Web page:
Organisational Stressors, Coping, and Coping Effectiveness: A Longitudinal Study with an Elite Coach
Levy, Andrew; Nicholls, Adam; Marchant, David; Polman, Remco
Professor Adam Nicholls A.Nicholls@hull.ac.uk
Professor of Psychology/ Leader of the Sport Psychology and Coaching Group
The purpose of this study was to examine organisational stressors, coping, and perceptions of coping effectiveness with an elite coach. The participant completed a daily diary over a 28-day period. Each diary entry consisted of an open-ended stressor, a coping response section, and a Likert-type scale measure of coping effectiveness. Inductive and deductive content analysis procedures were used to analyse the diaries, in addition to frequency data which were obtained for both stressors and coping strategies. Findings indicated administration, overload, competition environment, the athletes, and team atmosphere were the salient organisational stressors. Coping strategies used to alleviate such stressors were communication, preparation, planning, social support, and self-talk. These strategies were generally effective, but coping effectiveness declined over the 28-days.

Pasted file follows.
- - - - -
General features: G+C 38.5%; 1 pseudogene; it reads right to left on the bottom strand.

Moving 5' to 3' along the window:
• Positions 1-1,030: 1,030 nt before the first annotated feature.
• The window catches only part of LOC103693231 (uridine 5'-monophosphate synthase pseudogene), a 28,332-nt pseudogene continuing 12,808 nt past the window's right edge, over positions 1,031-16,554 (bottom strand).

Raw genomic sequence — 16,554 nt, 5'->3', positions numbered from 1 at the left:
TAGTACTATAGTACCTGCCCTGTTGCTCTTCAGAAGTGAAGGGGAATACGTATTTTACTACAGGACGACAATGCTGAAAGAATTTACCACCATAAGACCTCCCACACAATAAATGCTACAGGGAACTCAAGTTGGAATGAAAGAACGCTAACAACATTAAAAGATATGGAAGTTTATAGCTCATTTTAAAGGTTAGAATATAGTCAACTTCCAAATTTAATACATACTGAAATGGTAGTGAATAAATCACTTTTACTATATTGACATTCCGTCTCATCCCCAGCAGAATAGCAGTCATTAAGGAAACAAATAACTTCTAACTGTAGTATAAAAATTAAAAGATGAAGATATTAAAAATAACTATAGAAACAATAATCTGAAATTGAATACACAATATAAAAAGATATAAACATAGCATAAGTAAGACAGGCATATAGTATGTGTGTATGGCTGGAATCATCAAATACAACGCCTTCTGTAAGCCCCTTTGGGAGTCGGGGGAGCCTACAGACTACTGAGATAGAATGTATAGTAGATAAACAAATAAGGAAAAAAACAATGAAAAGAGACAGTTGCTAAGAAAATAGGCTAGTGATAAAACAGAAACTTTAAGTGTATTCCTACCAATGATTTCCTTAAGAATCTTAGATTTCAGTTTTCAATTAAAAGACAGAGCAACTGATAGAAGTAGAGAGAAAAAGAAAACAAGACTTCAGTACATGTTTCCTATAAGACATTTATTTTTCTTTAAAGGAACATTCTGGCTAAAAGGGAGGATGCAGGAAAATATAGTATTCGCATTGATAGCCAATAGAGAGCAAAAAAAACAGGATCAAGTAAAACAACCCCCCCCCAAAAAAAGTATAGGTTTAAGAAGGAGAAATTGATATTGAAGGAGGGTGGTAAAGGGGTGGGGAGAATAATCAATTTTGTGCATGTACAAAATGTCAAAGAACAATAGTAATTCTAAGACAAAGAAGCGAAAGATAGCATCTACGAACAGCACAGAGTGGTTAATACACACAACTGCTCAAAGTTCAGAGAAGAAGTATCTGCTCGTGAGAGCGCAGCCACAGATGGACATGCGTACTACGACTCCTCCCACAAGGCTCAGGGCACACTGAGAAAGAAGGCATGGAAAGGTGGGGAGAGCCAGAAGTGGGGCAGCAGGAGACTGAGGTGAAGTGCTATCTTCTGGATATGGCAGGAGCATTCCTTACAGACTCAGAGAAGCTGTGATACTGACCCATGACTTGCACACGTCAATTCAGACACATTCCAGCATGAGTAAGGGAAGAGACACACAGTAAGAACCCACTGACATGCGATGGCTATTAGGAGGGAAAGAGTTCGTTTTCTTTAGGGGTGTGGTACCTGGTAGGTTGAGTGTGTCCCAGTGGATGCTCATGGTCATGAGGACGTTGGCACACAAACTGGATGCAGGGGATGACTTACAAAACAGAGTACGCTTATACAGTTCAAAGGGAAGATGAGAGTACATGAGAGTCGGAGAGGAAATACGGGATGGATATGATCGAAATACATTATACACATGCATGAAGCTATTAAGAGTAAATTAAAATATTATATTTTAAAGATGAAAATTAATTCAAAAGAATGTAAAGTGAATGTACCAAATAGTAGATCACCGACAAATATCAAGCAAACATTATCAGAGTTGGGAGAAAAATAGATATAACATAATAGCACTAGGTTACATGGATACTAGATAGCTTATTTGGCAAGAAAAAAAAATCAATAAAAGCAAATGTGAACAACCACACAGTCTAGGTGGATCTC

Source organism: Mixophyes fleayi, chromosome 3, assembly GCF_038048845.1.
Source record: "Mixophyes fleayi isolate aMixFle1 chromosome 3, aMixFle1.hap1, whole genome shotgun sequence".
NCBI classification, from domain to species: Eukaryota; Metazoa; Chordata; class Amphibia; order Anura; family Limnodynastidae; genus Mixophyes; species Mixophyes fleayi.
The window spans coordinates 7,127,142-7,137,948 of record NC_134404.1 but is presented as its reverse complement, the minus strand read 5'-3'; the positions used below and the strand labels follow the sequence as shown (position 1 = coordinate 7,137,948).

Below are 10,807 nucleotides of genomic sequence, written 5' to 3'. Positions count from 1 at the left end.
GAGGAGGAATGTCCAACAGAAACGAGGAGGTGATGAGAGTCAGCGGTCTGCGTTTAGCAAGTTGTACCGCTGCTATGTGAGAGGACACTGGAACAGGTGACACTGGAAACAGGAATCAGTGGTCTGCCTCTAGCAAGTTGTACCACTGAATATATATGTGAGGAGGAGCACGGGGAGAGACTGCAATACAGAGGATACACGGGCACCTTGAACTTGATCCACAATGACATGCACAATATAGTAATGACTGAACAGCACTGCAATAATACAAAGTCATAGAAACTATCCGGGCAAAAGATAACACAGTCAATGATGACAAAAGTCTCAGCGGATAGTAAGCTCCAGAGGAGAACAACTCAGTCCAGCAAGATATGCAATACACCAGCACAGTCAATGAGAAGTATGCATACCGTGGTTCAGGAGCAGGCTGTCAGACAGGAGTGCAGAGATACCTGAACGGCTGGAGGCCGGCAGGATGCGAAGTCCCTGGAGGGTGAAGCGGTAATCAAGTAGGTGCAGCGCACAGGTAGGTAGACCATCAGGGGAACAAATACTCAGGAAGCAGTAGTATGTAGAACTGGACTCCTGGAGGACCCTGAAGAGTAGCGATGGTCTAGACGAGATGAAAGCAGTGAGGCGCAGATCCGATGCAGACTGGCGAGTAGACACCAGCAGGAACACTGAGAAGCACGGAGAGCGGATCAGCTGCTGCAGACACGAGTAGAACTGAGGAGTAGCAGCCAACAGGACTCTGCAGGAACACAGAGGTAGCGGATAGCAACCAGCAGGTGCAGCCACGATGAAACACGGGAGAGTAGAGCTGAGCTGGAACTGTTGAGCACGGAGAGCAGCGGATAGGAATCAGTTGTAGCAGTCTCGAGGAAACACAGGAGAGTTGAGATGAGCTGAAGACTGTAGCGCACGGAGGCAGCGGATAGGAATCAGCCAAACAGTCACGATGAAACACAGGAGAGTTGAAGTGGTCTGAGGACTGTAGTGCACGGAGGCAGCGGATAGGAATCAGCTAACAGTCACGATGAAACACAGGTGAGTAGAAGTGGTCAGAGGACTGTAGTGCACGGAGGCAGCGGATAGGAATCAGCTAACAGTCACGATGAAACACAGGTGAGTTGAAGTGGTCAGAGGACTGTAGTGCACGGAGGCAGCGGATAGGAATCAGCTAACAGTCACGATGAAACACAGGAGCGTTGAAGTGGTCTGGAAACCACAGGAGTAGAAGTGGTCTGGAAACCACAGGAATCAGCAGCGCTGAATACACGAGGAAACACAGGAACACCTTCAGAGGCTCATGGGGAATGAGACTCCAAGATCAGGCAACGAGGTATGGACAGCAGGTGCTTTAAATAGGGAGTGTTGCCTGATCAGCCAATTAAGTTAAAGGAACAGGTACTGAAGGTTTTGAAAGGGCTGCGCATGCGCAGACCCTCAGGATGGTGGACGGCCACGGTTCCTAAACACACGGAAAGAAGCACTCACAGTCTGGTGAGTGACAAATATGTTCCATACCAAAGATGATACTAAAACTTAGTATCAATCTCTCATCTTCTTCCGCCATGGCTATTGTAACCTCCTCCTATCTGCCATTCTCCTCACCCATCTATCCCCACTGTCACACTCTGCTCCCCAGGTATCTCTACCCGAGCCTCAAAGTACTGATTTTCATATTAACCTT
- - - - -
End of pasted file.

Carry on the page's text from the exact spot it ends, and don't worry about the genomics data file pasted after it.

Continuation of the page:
Levy, A., Nicholls, A., Marchant, D., & Polman, R. (2009). Organisational Stressors, Coping, and Coping Effectiveness: A Longitudinal Study with an Elite Coach. International journal of sports science & coaching, 4(1), 31-45. https://doi.org/10.1260/1747-95188.8.131.52
|Journal Article Type||Article|
|Acceptance Date||Dec 31, 2009|
|Publication Date||Dec 31, 2009|
|Journal||INTERNATIONAL JOURNAL OF SPORTS SCIENCE & COACHING|
|Peer Reviewed||Peer Reviewed|
|Keywords||Social Sciences (miscellaneous)|
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